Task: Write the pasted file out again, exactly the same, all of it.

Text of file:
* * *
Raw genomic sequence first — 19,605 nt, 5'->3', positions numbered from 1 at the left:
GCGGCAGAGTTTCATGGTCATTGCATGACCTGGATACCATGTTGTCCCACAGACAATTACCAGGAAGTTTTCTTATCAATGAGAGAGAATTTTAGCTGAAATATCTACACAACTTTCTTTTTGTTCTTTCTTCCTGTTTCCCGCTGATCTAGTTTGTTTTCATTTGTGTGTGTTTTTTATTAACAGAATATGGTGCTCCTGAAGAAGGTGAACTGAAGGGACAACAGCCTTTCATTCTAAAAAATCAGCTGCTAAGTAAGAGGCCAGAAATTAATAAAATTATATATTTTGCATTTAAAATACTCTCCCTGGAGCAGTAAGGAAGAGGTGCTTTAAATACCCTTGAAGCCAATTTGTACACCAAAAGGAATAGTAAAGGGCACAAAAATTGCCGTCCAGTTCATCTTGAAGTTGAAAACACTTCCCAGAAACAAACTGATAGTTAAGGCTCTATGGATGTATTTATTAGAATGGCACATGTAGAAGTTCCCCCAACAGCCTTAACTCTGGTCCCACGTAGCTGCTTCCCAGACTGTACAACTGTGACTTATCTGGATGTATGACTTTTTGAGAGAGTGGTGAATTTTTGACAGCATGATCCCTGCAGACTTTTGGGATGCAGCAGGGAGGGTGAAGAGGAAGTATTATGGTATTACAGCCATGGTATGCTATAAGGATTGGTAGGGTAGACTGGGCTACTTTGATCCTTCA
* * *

Raw genomic sequence first — 19,605 nt, 5'->3', positions numbered from 1 at the left:
GCGGCAGAGTTTCATGGTCATTGCATGACCTGGATACCATGTTGTCCCACAGACAATTACCAGGAAGTTTTCTTATCAATGAGAGAGAATTTTAGCTGAAATATCTACACAACTTTCTTTTTGTTCTTTCTTCCTGTTTCCCGCTGATCTAGTTTGTTTTCATTTGTGTGTGTTTTTTATTAACAGAATATGGTGCTCCTGAAGAAGGTGAACTGAAGGGACAACAGCCTTTCATTCTAAAAAATCAGCTGCTAAGTAAGAGGCCAGAAATTAATAAAATTATATATTTTGCATTTAAAATACTCTCCCTGGAGCAGTAAGGAAGAGGTGCTTTAAATACCCTTGAAGCCAATTTGTACACCAAAAGGAATAGTAAAGGGCACAAAAATTGCCGTCCAGTTCATCTTGAAGTTGAAAACACTTCCCAGAAACAAACTGATAGTTAAGGCTCTATGGATGTATTTATTAGAATGGCACATGTAGAAGTTCCCCCAACAGCCTTAACTCTGGTCCCACGTAGCTGCTTCCCAGACTGTACAACTGTGACTTATCTGGATGTATGACTTTTTGAGAGAGTGGTGAATTTTTGACAGCATGATCCCTGCAGACTTTTGGGATGCAGCAGGGAGGGTGAAGAGGAAGTATTATGGTATTACAGCCATGGTATGCTATAAGGATTGGTAGGGTAGACTGGGCTACTTTGATCCTTCA